• The recent sell-off in bonds may be an opportunity as growth remains weak, and this wouldn’t be the first time the markets got ahead of themselves.


  • Inflation in some corners of the globe is getting the attention of policy makers and may be an early indicator for the rest of the world.
  • Trade and/or currency “wars” cannot be ruled out which may cause unintended consequences and volatility in the financial markets.
  • The recent bond market sell-off may be a “shot across the bow” as the markets reassess the changing macro dynamics.

Gold Market

For the week, spot gold closed at $1,390.74, up $7.69 per ounce, or 0.56 percent. Gold stocks, as measured by the NYSE Arca Gold Miners Index, lost 3.12 percent. The U.S. Trade-Weighted Dollar Index lost 1.22 percent for the week.


  • The negative correlation between the U.S. dollar and gold has increased dramatically as of late, giving analysts one more tool to consider when looking at the price of gold. As the chart shows, the trade-weighted dollar has weakened significantly over the last few days, mainly due to a lower pace of monetary easing by the Bank of Japan and the European Central Bank, and the resulting strengthening of the Japanese yen and the euro. The dollar weakness should bode well for higher gold prices.

Dollar Gold Correlation Tight

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  • Klondex Mines reported metallurgical sampling results for May with an average diluted grade of 74 grams per ton. The high grade of the material allows for it to be direct smelted, which leads to typical recoveries in the high 90 percent range. As a result, Klondex has the potential to generate meaningful near-term revenue, according to Michael Dilay of Casimir Capital. On the same note, Torex Gold announced it has received final approval of its Environmental Impact Assessment for its Morelos project in Mexico. The company expects to begin construction as early as July of this year, which significantly de-risks its Morelos project and the overall valuation of the company.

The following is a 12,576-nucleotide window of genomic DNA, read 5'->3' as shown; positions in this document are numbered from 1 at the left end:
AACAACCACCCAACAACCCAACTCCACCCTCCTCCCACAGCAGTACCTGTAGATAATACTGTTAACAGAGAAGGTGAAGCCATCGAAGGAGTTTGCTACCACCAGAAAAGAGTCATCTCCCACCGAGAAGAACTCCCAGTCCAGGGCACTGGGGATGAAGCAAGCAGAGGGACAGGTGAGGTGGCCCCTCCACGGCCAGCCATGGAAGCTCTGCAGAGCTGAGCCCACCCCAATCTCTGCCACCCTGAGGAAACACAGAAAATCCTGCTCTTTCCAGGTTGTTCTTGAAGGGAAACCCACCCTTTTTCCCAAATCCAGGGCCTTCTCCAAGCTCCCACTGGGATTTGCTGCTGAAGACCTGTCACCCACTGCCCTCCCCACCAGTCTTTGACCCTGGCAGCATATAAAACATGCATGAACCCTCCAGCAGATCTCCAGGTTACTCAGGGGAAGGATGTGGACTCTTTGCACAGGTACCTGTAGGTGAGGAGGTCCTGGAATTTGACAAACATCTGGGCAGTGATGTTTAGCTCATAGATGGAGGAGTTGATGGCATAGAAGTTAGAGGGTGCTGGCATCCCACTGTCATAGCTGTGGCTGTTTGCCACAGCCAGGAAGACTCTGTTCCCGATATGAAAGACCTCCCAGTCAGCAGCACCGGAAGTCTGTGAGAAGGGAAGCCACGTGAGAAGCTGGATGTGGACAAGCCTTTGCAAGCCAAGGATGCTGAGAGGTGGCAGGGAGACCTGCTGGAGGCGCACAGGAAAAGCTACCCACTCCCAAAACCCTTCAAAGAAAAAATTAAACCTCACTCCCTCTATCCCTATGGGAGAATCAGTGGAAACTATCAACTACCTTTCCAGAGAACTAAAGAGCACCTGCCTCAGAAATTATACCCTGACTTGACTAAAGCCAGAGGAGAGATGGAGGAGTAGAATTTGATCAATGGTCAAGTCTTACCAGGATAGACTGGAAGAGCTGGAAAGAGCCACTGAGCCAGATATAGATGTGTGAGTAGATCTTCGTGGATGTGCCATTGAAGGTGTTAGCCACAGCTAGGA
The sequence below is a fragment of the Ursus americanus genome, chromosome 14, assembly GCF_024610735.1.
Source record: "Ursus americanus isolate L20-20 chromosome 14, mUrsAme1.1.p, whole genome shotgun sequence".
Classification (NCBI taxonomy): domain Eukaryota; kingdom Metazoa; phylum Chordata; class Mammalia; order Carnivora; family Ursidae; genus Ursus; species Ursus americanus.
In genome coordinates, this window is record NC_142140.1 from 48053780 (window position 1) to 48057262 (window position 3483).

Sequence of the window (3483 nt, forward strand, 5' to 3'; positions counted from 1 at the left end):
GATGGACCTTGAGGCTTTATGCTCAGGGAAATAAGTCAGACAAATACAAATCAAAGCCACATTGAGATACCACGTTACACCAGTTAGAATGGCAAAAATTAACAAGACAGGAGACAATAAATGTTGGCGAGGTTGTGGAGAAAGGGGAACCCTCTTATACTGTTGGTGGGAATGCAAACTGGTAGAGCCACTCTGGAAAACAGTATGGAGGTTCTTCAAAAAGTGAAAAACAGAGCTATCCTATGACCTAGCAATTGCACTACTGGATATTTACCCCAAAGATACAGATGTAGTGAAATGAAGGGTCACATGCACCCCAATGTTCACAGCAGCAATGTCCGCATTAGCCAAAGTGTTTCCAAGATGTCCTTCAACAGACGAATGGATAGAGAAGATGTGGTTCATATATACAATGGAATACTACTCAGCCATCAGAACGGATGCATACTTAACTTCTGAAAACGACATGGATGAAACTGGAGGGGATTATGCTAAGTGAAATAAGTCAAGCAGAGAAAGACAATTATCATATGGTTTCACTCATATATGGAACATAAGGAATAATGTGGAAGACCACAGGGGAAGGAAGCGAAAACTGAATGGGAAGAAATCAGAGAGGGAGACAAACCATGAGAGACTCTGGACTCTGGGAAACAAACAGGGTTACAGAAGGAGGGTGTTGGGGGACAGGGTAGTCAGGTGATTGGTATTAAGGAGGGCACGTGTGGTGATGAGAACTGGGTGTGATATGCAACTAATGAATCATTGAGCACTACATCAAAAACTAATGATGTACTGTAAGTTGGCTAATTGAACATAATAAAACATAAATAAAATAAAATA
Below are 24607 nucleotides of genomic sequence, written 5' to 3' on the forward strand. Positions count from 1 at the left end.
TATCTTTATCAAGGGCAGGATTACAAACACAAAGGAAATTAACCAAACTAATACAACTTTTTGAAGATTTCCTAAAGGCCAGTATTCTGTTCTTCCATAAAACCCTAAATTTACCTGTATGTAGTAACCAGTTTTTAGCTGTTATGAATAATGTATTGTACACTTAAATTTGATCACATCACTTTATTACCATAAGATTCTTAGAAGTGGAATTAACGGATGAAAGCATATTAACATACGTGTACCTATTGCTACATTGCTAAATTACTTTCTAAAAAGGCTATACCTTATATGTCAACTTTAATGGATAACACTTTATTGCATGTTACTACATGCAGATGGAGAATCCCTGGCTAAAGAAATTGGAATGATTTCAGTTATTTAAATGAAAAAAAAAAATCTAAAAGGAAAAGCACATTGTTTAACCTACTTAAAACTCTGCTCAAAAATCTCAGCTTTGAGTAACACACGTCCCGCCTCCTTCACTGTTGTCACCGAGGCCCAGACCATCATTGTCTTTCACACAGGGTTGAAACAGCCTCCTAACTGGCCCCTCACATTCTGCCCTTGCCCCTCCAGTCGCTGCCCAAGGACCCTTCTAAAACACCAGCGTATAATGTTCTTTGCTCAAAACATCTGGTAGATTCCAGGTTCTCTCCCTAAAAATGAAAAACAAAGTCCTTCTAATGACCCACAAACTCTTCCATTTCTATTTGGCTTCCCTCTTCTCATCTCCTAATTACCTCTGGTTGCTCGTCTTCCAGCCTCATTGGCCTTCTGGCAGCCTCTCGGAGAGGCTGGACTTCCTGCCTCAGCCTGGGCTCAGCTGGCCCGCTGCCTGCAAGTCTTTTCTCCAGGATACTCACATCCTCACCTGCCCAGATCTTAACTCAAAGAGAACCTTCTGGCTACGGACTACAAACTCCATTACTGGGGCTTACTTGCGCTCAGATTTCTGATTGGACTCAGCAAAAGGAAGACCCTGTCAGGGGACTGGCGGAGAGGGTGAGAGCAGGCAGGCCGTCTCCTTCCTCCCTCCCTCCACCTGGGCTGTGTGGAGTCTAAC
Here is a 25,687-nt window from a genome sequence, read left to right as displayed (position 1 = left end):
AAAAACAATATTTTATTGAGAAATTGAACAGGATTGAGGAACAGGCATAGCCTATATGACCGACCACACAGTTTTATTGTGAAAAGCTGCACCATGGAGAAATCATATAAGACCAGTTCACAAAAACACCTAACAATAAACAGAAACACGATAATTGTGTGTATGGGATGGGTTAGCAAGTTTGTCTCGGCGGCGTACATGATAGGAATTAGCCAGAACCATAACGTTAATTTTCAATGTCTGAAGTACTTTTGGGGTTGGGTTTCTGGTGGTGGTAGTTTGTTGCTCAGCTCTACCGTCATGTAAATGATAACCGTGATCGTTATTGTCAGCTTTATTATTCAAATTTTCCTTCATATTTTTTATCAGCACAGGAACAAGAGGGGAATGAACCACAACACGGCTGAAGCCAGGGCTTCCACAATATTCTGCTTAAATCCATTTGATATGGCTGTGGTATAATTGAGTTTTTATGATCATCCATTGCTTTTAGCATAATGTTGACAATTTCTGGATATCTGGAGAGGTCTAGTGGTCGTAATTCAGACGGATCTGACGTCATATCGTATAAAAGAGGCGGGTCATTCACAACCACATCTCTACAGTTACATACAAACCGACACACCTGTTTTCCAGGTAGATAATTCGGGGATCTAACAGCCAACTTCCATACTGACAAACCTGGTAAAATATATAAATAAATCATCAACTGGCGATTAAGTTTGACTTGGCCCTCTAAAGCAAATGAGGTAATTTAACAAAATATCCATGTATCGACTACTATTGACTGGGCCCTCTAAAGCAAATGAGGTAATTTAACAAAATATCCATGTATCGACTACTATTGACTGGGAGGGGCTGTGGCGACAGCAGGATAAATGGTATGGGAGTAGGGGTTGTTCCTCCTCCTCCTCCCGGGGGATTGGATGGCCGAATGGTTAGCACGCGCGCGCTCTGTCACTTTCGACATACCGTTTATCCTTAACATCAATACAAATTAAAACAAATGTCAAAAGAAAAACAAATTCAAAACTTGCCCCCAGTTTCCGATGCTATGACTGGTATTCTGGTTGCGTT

• Over the past two years, Eldorado Gold is the best performer in the NYSE Arca Gold Bugs Index (HUI), which highlights the importance of overweighting the low-cost producers, and ensuring they can grow sustainably throughout the commodity cycle. Alamos Gold is not a component of the HUI Index, but it also compares favorably; it has a low-cost profile, is growing its production per share, paying a dividend, and repurchasing stock. See our CIO Frank Holmes’ Three Reasons to Buy Gold Equities Today and a Case Study on Ala mos Gold.


  • Nouriel Roubini published another article this week in which he continued to refer to gold’s run up to $1,900 per ounce as a bubble, and gives his opinion as to why the bubble has burst. Thanks to Chris Kwan at BMO, we were directed to comments from George Milling-Stanley – a former member of the World Gold Council – that refute Mr. Roubini’s claims. According to Milling-Stanley, a study from the World Gold Council titled “The 10-Year Gold Bull Market in Perspective,” dated September 17, 2010, demonstrated conclusively that trends in the gold price during this bull market had nothing in common with four acknowledged bubbles: gold in the 1970s, Japanese equities in the 1980s, tech stocks in the run-up to 2000, and real estate prices in the period preceding the crash in 2007.
  • Not only has Newcrest Mining delivered news of a $6 billion write-down in asset values, Mineweb reports the Australian Securities Exchange (ASX) has questioned Newcrest over the timing of the profit warning, which was issued after several brokers had revised down their forecasts for the company, raising concerns in the market that some analysts had been briefed ahead of time. Newcrest Mining has responded to the inquiry by denying any wrong-doing.
  • Kinross Gold announced it will abandon the development of its Fruta del Norte deposit in Ecuador, given the inability to negotiate suitable investment terms with the government. The government indicated it is not willing to continue the negotiation further, nor offer a sale of the asset to a prospective developer. The company has indicated it will take a $720 million charge in the second quarter of 2013, of which $20 million will be for cash severance and closure costs.


  • The assumption on the street is that once the Fed starts tapering its QE program, the dollar will strengthen as real rates head up. Julien Garran, in his UBS Commodities and Mining Q&A, provided some insight into what really happened to the U.S. dollar in 1994, the last time we were in a similar situation. Back then, as the Fed hiked interest rates and real yields increased, the dollar should have rallied, but it fell instead and gave a boost to commodity prices. The reason was that despite a stronger-than-expected U.S. recovery, the European recovery surprised analysts, which triggered a currency move, thus selling off the dollar. This is particularly interesting today, as the ECB announced it would refrain from further monetary easing until further notice, a policy that surprised investors and led to a strengthening euro and weakening dollar this week.